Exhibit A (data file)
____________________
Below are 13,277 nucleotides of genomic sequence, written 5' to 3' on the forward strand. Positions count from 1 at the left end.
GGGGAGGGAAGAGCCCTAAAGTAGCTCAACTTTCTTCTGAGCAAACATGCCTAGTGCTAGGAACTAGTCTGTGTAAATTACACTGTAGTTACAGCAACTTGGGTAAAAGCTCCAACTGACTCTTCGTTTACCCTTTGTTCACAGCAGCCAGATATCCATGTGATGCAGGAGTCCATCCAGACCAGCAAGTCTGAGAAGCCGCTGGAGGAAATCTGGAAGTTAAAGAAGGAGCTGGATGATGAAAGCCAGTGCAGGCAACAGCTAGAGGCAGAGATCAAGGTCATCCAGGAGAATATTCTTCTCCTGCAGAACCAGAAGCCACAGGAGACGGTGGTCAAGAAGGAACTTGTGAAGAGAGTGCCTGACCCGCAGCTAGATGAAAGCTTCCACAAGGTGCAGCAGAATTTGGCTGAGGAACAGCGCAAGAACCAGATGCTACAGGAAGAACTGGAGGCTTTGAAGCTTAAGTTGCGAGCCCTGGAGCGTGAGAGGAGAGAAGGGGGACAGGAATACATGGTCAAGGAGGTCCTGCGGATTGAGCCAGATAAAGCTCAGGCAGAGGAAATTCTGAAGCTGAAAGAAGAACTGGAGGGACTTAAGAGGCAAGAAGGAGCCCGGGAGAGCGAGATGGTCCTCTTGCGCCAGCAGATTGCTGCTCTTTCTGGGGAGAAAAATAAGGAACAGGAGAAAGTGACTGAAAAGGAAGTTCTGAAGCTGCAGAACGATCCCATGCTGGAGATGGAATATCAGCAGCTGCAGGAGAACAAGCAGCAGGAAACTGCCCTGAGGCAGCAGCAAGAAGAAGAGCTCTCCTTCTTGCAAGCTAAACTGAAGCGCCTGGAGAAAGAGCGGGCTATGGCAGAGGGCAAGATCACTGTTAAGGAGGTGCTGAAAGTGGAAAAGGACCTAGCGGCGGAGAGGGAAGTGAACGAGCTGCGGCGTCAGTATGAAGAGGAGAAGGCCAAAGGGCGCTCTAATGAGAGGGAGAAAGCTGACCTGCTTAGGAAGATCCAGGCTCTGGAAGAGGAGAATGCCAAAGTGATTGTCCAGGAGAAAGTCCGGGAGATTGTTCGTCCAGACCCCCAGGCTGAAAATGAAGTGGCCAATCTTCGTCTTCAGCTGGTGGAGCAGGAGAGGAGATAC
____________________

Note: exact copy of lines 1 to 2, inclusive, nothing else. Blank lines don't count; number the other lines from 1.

Below are 13,277 nucleotides of genomic sequence, written 5' to 3' on the forward strand. Positions count from 1 at the left end.
GGGGAGGGAAGAGCCCTAAAGTAGCTCAACTTTCTTCTGAGCAAACATGCCTAGTGCTAGGAACTAGTCTGTGTAAATTACACTGTAGTTACAGCAACTTGGGTAAAAGCTCCAACTGACTCTTCGTTTACCCTTTGTTCACAGCAGCCAGATATCCATGTGATGCAGGAGTCCATCCAGACCAGCAAGTCTGAGAAGCCGCTGGAGGAAATCTGGAAGTTAAAGAAGGAGCTGGATGATGAAAGCCAGTGCAGGCAACAGCTAGAGGCAGAGATCAAGGTCATCCAGGAGAATATTCTTCTCCTGCAGAACCAGAAGCCACAGGAGACGGTGGTCAAGAAGGAACTTGTGAAGAGAGTGCCTGACCCGCAGCTAGATGAAAGCTTCCACAAGGTGCAGCAGAATTTGGCTGAGGAACAGCGCAAGAACCAGATGCTACAGGAAGAACTGGAGGCTTTGAAGCTTAAGTTGCGAGCCCTGGAGCGTGAGAGGAGAGAAGGGGGACAGGAATACATGGTCAAGGAGGTCCTGCGGATTGAGCCAGATAAAGCTCAGGCAGAGGAAATTCTGAAGCTGAAAGAAGAACTGGAGGGACTTAAGAGGCAAGAAGGAGCCCGGGAGAGCGAGATGGTCCTCTTGCGCCAGCAGATTGCTGCTCTTTCTGGGGAGAAAAATAAGGAACAGGAGAAAGTGACTGAAAAGGAAGTTCTGAAGCTGCAGAACGATCCCATGCTGGAGATGGAATATCAGCAGCTGCAGGAGAACAAGCAGCAGGAAACTGCCCTGAGGCAGCAGCAAGAAGAAGAGCTCTCCTTCTTGCAAGCTAAACTGAAGCGCCTGGAGAAAGAGCGGGCTATGGCAGAGGGCAAGATCACTGTTAAGGAGGTGCTGAAAGTGGAAAAGGACCTAGCGGCGGAGAGGGAAGTGAACGAGCTGCGGCGTCAGTATGAAGAGGAGAAGGCCAAAGGGCGCTCTAATGAGAGGGAGAAAGCTGACCTGCTTAGGAAGATCCAGGCTCTGGAAGAGGAGAATGCCAAAGTGATTGTCCAGGAGAAAGTCCGGGAGATTGTTCGTCCAGACCCCCAGGCTGAAAATGAAGTGGCCAATCTTCGTCTTCAGCTGGTGGAGCAGGAGAGGAGATAC